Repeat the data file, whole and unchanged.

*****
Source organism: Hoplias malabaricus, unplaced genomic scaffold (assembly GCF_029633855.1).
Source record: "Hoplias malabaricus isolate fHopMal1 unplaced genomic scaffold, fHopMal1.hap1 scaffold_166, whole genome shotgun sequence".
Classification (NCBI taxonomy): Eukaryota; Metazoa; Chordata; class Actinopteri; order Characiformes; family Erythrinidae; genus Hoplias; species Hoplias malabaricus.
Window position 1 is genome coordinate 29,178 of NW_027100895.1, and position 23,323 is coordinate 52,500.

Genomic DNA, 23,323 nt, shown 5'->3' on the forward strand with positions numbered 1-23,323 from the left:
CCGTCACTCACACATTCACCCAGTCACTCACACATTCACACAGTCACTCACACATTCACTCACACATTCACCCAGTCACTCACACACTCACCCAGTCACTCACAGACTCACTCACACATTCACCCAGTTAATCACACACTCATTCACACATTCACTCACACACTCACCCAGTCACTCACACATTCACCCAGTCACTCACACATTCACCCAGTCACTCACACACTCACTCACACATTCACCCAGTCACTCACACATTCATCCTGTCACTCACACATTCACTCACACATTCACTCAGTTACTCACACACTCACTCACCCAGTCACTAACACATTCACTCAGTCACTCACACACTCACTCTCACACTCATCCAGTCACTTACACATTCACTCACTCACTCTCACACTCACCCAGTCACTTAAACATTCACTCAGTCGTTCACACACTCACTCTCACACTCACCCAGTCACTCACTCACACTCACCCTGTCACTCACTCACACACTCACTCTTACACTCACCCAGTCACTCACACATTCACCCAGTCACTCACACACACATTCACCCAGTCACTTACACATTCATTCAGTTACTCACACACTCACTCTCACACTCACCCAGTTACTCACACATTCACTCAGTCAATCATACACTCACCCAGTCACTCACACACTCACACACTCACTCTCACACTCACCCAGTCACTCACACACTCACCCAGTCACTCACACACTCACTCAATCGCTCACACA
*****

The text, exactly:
Source organism: Hoplias malabaricus, unplaced genomic scaffold (assembly GCF_029633855.1).
Source record: "Hoplias malabaricus isolate fHopMal1 unplaced genomic scaffold, fHopMal1.hap1 scaffold_166, whole genome shotgun sequence".
Classification (NCBI taxonomy): Eukaryota; Metazoa; Chordata; class Actinopteri; order Characiformes; family Erythrinidae; genus Hoplias; species Hoplias malabaricus.
Window position 1 is genome coordinate 29,178 of NW_027100895.1, and position 23,323 is coordinate 52,500.

Genomic DNA, 23,323 nt, shown 5'->3' on the forward strand with positions numbered 1-23,323 from the left:
CCGTCACTCACACATTCACCCAGTCACTCACACATTCACACAGTCACTCACACATTCACTCACACATTCACCCAGTCACTCACACACTCACCCAGTCACTCACAGACTCACTCACACATTCACCCAGTTAATCACACACTCATTCACACATTCACTCACACACTCACCCAGTCACTCACACATTCACCCAGTCACTCACACATTCACCCAGTCACTCACACACTCACTCACACATTCACCCAGTCACTCACACATTCATCCTGTCACTCACACATTCACTCACACATTCACTCAGTTACTCACACACTCACTCACCCAGTCACTAACACATTCACTCAGTCACTCACACACTCACTCTCACACTCATCCAGTCACTTACACATTCACTCACTCACTCTCACACTCACCCAGTCACTTAAACATTCACTCAGTCGTTCACACACTCACTCTCACACTCACCCAGTCACTCACTCACACTCACCCTGTCACTCACTCACACACTCACTCTTACACTCACCCAGTCACTCACACATTCACCCAGTCACTCACACACACATTCACCCAGTCACTTACACATTCATTCAGTTACTCACACACTCACTCTCACACTCACCCAGTTACTCACACATTCACTCAGTCAATCATACACTCACCCAGTCACTCACACACTCACACACTCACTCTCACACTCACCCAGTCACTCACACACTCACCCAGTCACTCACACACTCACTCAATCGCTCACACA